Category Archives: Feminists in Academia

CFP: Women’s Right Law Reporter, Rutgers School of Law Newark

The Women’s Rights Law Reporter is a quarterly journal of legal scholarship and feminist criticism published by students at the Rutgers School of Law in Newark, NJ. Now-Supreme Court Justice Ruth Bader Ginsburg founded the Reporter in 1970. It is … Continue reading

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Mary Dudziak on Women and Law Blogging

A twofer: Women and Blogging: what you can do right now at the Legal History Blog and cross-posted at Balkinization.

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IntLawGrrls is featuring a series on disability human rights.

Read it here.

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Anne W. Eaton, “A Sensible Antiporn Feminsm”

Published in Symposia on Gender, Race and Philosophy (Spring 2008). Downloadable here. In addition: Commentaries by Patrick D. Hopkins, Rae Langton, Ishani Maitra, Laurie Shrage. Reply by A.W. Eaton. Via Feminist Philosophers.

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“Child Centered Jurisprudence and Feminist Jurisprudence: Exploring The Connections And The Tensions” Friday, November 14, 2008 @ the University of Houston Law Center

From the Conference Website: This conference in November 2008 will explore the connections and the tensions between”feminist jurisprudence”and what might be called (in the language of June Carbone)”child-centered jurisprudence.”The experiences of American women have been entwined with their roles as … Continue reading

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Feminist law prof glass ceilings

Inspired by recent events at my own institution as well as conversations with other feminist law profs I’ve run into at recent conferences, here’s a pattern I see – wonder if others experience this.   One fem law prof summed … Continue reading

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Beverly Baines, “But Was She a Feminist Judge?”

Abstract: During her time on the bench, Justice Wilson refused to identify as a feminist. Her silence did not deter feminists from applauding many of her decisions. Nor did it preclude them from critiquing three opinions: Pelech, Morgentaler, and Hess. … Continue reading

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“New Questions on Women, Academe and Careers”

Scott Jaschik at Inside Higher Ed wrote an article with this title, in which he notes: In field after field, women either outperform or equal men : only to lag in key positions in academe (or in other careers that … Continue reading

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Feminism and Legal Theory 25th Anniversary Conference – November 6-8th Emory University School of Law – Atlanta, GA

In 1991, Routledge published At the Boundaries of Law, the very first anthology in feminist legal theory.   This book has proven invaluable to scholars and students alike. The volume grew out of workshops given by the Feminism and Legal … Continue reading

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“Academic Bullies”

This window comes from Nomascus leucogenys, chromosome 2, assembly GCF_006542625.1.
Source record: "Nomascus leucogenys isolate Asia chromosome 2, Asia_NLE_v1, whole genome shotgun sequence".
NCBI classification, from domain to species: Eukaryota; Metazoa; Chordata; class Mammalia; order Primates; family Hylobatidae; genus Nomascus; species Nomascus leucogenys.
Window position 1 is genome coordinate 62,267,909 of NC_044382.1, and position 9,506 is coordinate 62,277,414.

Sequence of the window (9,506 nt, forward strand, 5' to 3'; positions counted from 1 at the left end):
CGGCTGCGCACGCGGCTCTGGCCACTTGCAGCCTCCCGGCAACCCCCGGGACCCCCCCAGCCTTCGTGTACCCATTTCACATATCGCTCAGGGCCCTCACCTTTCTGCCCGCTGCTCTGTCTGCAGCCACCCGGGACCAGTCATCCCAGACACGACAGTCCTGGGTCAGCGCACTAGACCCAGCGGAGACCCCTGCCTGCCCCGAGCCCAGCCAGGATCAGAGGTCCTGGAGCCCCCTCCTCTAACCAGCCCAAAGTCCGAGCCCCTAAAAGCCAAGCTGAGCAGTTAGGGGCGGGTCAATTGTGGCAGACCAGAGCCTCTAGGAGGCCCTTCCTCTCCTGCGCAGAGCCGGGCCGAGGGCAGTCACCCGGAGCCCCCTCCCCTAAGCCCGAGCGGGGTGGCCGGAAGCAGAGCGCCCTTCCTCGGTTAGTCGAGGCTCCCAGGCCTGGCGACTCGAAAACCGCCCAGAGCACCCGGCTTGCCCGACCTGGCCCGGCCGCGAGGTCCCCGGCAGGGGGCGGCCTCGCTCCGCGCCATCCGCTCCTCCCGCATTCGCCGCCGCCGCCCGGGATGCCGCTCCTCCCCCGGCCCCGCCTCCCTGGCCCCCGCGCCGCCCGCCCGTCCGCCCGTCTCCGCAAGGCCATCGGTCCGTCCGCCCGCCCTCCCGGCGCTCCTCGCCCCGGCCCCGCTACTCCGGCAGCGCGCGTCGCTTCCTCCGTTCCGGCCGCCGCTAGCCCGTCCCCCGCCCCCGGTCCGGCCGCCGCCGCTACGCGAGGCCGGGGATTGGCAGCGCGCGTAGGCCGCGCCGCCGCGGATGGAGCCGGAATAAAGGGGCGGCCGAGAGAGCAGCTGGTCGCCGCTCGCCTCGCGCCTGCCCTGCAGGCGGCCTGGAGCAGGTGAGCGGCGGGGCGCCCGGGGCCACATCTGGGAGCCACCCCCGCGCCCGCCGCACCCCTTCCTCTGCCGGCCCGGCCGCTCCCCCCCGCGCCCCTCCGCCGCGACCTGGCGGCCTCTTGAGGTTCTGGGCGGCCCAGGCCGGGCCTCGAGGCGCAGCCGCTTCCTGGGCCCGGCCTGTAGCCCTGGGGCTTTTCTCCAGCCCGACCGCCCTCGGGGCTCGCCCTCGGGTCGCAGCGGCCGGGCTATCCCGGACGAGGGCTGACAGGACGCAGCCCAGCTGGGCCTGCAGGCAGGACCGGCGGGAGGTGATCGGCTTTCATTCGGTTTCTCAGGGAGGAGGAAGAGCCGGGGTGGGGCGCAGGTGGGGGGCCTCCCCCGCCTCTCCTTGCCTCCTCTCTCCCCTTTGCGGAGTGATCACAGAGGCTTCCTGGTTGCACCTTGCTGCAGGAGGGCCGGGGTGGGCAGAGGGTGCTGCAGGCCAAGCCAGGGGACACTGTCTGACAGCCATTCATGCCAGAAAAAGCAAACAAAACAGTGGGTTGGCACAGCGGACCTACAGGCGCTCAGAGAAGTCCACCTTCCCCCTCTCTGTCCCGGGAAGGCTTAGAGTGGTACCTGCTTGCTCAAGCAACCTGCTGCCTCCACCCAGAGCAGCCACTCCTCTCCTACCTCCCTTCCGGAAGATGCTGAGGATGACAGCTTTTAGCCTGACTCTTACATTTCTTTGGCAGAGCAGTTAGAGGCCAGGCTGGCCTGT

Chron story here. Via Historiann.

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June Carbone and Naomi Cahn, “Pregnancy often puts success out of reach for teens”

This is an Op-Ed by two fantastic Feminist Law Profs, and it is accessible here. Below is an excerpt: The news that Sarah Palin’s unwed teenage daughter is pregnant highlights a surprising reality in today’s America: The ultra-conservative morality many … Continue reading

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“Court Tosses Student’s Lawsuit Challenging Low Grade Received From Female Professor”

Read about this at the fabulous Title IX blog.

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Romantic Partners and Academics

Historiann has an interesting post entitled: “Marrying up,”and why that could screw up your career in which she notes: There’s a new report out on the careers of social scientists, via Inside Higher Ed. The University of Washington Center for … Continue reading

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Nancy E. Dowd, “Masculinities and Feminist Legal Theory: An Antiessentialist Project”

Abstract: Men, patriarchy and masculine characteristics have predominantly been examined within feminist theory as a source of power, domination, inequality and subordination. Various theories of inequality have been developed by feminists to challenge and reveal structures and discourses that reinforce … Continue reading

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“Herr Professor Daddy? I didn’t think so.”

Post every woman academic should read, here.

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Josephine Louise Newcomb established an undergraduate liberal-arts college in 1886 at Tulane in memory of her daughter. Her descendants are suing to have it reopened.

Last October it was reported that a first effort to get Newcomb College reopened failed: A state appeals court today narrowly turned down an attempt to resurrect Newcomb College, ruling that the plaintiffs had no right to file suit. By … Continue reading

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Minna Kotkin, “Of Authorship and Audacity: An Empirical Study of Gender Disparity and Privilege in the ‘Top Ten’ Law Reviews”

Abstract: In today’s law schools, article placement is a significant consideration in hiring, promotion, tenure, and lateral mobility. This article analyzes authorship by gender and home school “privilege” in 15 law reviews (the “top ten”) over a three year period. … Continue reading